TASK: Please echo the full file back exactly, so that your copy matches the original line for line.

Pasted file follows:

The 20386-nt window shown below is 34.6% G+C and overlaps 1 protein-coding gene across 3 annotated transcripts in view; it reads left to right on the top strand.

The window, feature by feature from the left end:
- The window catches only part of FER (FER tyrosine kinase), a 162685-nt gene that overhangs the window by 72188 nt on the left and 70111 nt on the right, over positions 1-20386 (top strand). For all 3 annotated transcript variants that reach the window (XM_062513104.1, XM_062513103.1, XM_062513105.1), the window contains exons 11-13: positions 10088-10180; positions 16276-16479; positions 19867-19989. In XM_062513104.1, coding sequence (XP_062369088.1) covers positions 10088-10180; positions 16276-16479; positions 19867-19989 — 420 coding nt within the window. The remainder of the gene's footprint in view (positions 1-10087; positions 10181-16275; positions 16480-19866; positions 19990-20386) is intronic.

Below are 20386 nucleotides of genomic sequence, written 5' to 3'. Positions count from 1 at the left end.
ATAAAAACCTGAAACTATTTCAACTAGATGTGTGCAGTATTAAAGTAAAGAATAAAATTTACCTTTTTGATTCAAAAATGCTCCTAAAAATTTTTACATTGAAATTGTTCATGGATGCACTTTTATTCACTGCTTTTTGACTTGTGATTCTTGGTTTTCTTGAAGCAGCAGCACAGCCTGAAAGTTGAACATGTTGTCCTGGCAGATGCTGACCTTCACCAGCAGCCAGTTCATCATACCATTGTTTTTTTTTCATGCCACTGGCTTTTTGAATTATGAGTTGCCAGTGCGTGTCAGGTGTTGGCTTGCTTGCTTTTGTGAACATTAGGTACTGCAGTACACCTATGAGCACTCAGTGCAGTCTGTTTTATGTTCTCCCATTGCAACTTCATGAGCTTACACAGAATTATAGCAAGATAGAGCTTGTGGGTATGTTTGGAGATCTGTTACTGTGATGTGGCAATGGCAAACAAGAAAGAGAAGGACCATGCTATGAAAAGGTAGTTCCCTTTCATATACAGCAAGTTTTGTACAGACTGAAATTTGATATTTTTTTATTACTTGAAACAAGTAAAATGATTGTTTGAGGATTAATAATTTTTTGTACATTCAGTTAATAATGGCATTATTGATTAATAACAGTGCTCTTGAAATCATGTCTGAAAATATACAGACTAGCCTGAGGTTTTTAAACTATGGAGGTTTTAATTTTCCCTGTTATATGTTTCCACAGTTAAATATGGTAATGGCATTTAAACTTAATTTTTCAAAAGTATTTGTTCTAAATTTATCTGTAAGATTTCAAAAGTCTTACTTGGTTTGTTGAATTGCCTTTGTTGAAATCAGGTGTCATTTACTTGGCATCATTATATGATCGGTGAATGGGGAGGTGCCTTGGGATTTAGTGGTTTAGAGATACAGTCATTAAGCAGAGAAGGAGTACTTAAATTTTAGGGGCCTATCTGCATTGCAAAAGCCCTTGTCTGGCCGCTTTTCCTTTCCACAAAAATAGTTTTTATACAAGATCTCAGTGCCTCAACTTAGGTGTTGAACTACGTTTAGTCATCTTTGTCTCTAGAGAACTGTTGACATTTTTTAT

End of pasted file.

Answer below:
The 20386-nt window shown below is 34.6% G+C and overlaps 1 protein-coding gene across 3 annotated transcripts in view; it reads left to right on the top strand.

The window, feature by feature from the left end:
- The window catches only part of FER (FER tyrosine kinase), a 162685-nt gene that overhangs the window by 72188 nt on the left and 70111 nt on the right, over positions 1-20386 (top strand). For all 3 annotated transcript variants that reach the window (XM_062513104.1, XM_062513103.1, XM_062513105.1), the window contains exons 11-13: positions 10088-10180; positions 16276-16479; positions 19867-19989. In XM_062513104.1, coding sequence (XP_062369088.1) covers positions 10088-10180; positions 16276-16479; positions 19867-19989 — 420 coding nt within the window. The remainder of the gene's footprint in view (positions 1-10087; positions 10181-16275; positions 16480-19866; positions 19990-20386) is intronic.

Below are 20386 nucleotides of genomic sequence, written 5' to 3'. Positions count from 1 at the left end.
ATAAAAACCTGAAACTATTTCAACTAGATGTGTGCAGTATTAAAGTAAAGAATAAAATTTACCTTTTTGATTCAAAAATGCTCCTAAAAATTTTTACATTGAAATTGTTCATGGATGCACTTTTATTCACTGCTTTTTGACTTGTGATTCTTGGTTTTCTTGAAGCAGCAGCACAGCCTGAAAGTTGAACATGTTGTCCTGGCAGATGCTGACCTTCACCAGCAGCCAGTTCATCATACCATTGTTTTTTTTTCATGCCACTGGCTTTTTGAATTATGAGTTGCCAGTGCGTGTCAGGTGTTGGCTTGCTTGCTTTTGTGAACATTAGGTACTGCAGTACACCTATGAGCACTCAGTGCAGTCTGTTTTATGTTCTCCCATTGCAACTTCATGAGCTTACACAGAATTATAGCAAGATAGAGCTTGTGGGTATGTTTGGAGATCTGTTACTGTGATGTGGCAATGGCAAACAAGAAAGAGAAGGACCATGCTATGAAAAGGTAGTTCCCTTTCATATACAGCAAGTTTTGTACAGACTGAAATTTGATATTTTTTTATTACTTGAAACAAGTAAAATGATTGTTTGAGGATTAATAATTTTTTGTACATTCAGTTAATAATGGCATTATTGATTAATAACAGTGCTCTTGAAATCATGTCTGAAAATATACAGACTAGCCTGAGGTTTTTAAACTATGGAGGTTTTAATTTTCCCTGTTATATGTTTCCACAGTTAAATATGGTAATGGCATTTAAACTTAATTTTTCAAAAGTATTTGTTCTAAATTTATCTGTAAGATTTCAAAAGTCTTACTTGGTTTGTTGAATTGCCTTTGTTGAAATCAGGTGTCATTTACTTGGCATCATTATATGATCGGTGAATGGGGAGGTGCCTTGGGATTTAGTGGTTTAGAGATACAGTCATTAAGCAGAGAAGGAGTACTTAAATTTTAGGGGCCTATCTGCATTGCAAAAGCCCTTGTCTGGCCGCTTTTCCTTTCCACAAAAATAGTTTTTATACAAGATCTCAGTGCCTCAACTTAGGTGTTGAACTACGTTTAGTCATCTTTGTCTCTAGAGAACTGTTGACATTTTTTAT